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Aug. 7, 2009—At 10:30 a.m. Louisiana time today, the Air Force will activate its new nuclear-centric major command, Air Force Global Strike Command, at Barksdale Air Force Base. Lt. Gen. Frank Klotz, who has been Air Force assistant vice chief of staff for the last two years, will take command of the new organization.

Global Strike Command will bring the Air Force’s Minuteman III ICBMs and nuclear-capable B-2A and B-52H bomber forces under a single umbrella and provide a single commander to oversee the organize, equip, and train functions associated with these assets. Klotz, in his role, will also be a leading advocate for nuclear matters across the service.

Air Force Secretary Michael Donley and Chief of Staff Gen. Norton Schwartz will attend the activation ceremony. The command will also be assuming initial operational capability today—reaching the so-called IOC milestone, Donley and Schwartz said during a meeting with reporters in the Pentagon Aug. 5 to discuss the activation.

“We have actually been able to do a little bit ahead of the schedule that we had forecast last year,” said Donley. Indeed, the command’s IOC date had originally been planned for the end of September, but the work of the provisional Global Strike Command, which began operations in January at Bolling AFB, D.C., helped to accomplish manpower and planning tasks associated with the standup.

Global Strike Command will have about 900 personnel assigned to its headquarters when at full strength, said Schwartz. The command is expected to be fully operational capable one year from now, he said.

The standup of Global Strike Command is just one of the many activities that the Air Force has underway or has already completed of late to reinvigorate its nuclear enterprise—which represents two-thirds of the nation’s strategic nuclear deterrent—and re-establish its exemplary day-to-day stewardship of these assets that waned somewhat after the Cold War.

That diminished day-to-day vigilance led to two high profile gaffes that came to light in 2007 and 2008. Those incidents resulted in the forced resignations of former Air Force Secretary Michael Wynne and now-retired Gen. Michael Moseley, Chief of Staff.

Global Strike Command is regarded as one of the three pillars of these reinvigoration efforts, along with the creation of a new A10 office on the Air Staff to steer nuclear matters at the headquarters level and the consolidation of nuclear sustainment functions under the oversight of the Air Force Nuclear Weapons Center at Kirtland AFB, N.M.

“Bringing a new major command online tells airmen that the nuclear mission has a long-term place in the Air Force,” said Donley.

“They see this as a plus,” said Schwartz when asked about the impact of Global Strike Command on airmen in nuclear career fields. He added, “They will have people who will pay attention to their professional development, to their circumstances. People who will understand the work that they do intimately.”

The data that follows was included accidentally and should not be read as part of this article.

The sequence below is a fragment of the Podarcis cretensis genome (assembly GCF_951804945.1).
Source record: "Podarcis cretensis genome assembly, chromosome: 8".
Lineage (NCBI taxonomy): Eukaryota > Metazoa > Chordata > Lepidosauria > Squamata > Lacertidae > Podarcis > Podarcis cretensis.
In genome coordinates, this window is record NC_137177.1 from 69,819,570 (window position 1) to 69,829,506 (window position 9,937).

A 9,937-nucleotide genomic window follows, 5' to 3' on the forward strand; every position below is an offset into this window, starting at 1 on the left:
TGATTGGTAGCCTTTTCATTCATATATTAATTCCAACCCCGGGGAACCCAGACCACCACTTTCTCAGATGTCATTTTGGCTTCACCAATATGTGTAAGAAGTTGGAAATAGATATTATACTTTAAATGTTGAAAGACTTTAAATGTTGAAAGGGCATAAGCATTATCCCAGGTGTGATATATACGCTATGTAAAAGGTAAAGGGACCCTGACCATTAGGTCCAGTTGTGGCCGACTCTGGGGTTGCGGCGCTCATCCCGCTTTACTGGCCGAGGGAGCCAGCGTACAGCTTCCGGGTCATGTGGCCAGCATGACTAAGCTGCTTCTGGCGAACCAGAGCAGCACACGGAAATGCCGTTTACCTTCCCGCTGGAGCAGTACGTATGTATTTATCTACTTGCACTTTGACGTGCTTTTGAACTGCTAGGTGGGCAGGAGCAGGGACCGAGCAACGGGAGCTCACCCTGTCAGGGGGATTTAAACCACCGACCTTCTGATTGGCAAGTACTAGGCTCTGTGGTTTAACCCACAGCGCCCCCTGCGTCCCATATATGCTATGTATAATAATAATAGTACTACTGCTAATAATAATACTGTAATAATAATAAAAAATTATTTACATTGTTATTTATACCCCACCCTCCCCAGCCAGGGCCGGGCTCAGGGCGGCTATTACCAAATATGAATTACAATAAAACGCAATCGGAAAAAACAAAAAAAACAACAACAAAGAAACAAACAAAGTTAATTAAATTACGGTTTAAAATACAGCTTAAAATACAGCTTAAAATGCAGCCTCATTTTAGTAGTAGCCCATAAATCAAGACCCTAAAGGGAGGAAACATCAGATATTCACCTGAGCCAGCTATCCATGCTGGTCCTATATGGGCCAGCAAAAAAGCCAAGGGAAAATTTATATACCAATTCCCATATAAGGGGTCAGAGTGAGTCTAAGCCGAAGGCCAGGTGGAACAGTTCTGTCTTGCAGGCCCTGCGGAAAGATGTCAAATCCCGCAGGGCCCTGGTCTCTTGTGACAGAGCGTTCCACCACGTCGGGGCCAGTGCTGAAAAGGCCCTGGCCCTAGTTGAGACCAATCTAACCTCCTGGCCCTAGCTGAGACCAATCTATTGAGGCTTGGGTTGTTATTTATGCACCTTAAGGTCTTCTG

Donley said reaching this point with the new command has been “no small task.” And the work is far from over. “We still have a long way to go to continue rebuilding levels of expertise and focus that we need to sustain going forward to make deterrence into the future achievable,” he said. But today still represents “a very important milestone” on that road, he said.

Klotz will not immediately assume authority over the ICBMs and bombers. In the interim, the Minuteman IIIs, all of which are part of 20th Air Force, headquartered at F.E. Warren AFB, Wyo., will still be under the control of Air Force Space Command. And the B-2s and B-52s, which fall under Barksdale’s 8th AF, will initially remain under Air Combat Command.

Donley said transfer of 20th AF to Global Strike Command is still expected to occur around early December, while the rollover of 8th AF is slated for February 2010.

“While we make this transition with these elements, we remain capable and ready to operate, and the transition will be done in a deliberate way so that there are no hiccups along the way,” Schwartz noted.

The command’s purview will not be solely nuclear operations, but will also entail conventional global strike missions when called upon. The B-2s and B-52s have robust conventional capabilities, and it is possible that the Air Force will field a conventionally armed long-range ballistic missile at some point or some other type of prompt global strike system to attack high-value targets anywhere on the globe within minutes as opposed to hours.


(For more on the creation of Air Force Global Strike Command, read The Nuclear Force Revival from the February issue of Air Force Magazine.)